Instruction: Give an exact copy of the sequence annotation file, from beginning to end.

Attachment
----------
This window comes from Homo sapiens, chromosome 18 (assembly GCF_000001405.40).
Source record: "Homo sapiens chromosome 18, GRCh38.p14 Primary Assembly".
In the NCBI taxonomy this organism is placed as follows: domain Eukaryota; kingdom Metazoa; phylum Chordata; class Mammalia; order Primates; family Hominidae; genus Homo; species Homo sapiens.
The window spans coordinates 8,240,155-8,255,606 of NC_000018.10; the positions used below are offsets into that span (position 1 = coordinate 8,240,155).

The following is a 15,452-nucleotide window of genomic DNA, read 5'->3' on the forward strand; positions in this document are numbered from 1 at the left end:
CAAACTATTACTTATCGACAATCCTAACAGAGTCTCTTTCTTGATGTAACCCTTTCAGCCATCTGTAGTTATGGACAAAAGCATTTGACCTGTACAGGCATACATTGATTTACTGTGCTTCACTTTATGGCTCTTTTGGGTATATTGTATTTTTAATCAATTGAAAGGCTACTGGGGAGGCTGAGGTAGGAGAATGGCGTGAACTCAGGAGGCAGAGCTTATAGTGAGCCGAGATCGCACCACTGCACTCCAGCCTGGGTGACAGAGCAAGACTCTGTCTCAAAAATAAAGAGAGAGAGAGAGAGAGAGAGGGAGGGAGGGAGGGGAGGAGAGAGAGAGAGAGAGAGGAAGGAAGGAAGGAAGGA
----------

This window comes from Homo sapiens, chromosome 18 (assembly GCF_000001405.40).
Source record: "Homo sapiens chromosome 18, GRCh38.p14 Primary Assembly".
In the NCBI taxonomy this organism is placed as follows: domain Eukaryota; kingdom Metazoa; phylum Chordata; class Mammalia; order Primates; family Hominidae; genus Homo; species Homo sapiens.
The window spans coordinates 8,240,155-8,255,606 of NC_000018.10; the positions used below are offsets into that span (position 1 = coordinate 8,240,155).

The following is a 15,452-nucleotide window of genomic DNA, read 5'->3' on the forward strand; positions in this document are numbered from 1 at the left end:
CAAACTATTACTTATCGACAATCCTAACAGAGTCTCTTTCTTGATGTAACCCTTTCAGCCATCTGTAGTTATGGACAAAAGCATTTGACCTGTACAGGCATACATTGATTTACTGTGCTTCACTTTATGGCTCTTTTGGGTATATTGTATTTTTAATCAATTGAAAGGCTACTGGGGAGGCTGAGGTAGGAGAATGGCGTGAACTCAGGAGGCAGAGCTTATAGTGAGCCGAGATCGCACCACTGCACTCCAGCCTGGGTGACAGAGCAAGACTCTGTCTCAAAAATAAAGAGAGAGAGAGAGAGAGAGAGGGAGGGAGGGAGGGGAGGAGAGAGAGAGAGAGAGAGGAAGGAAGGAAGGAAGGA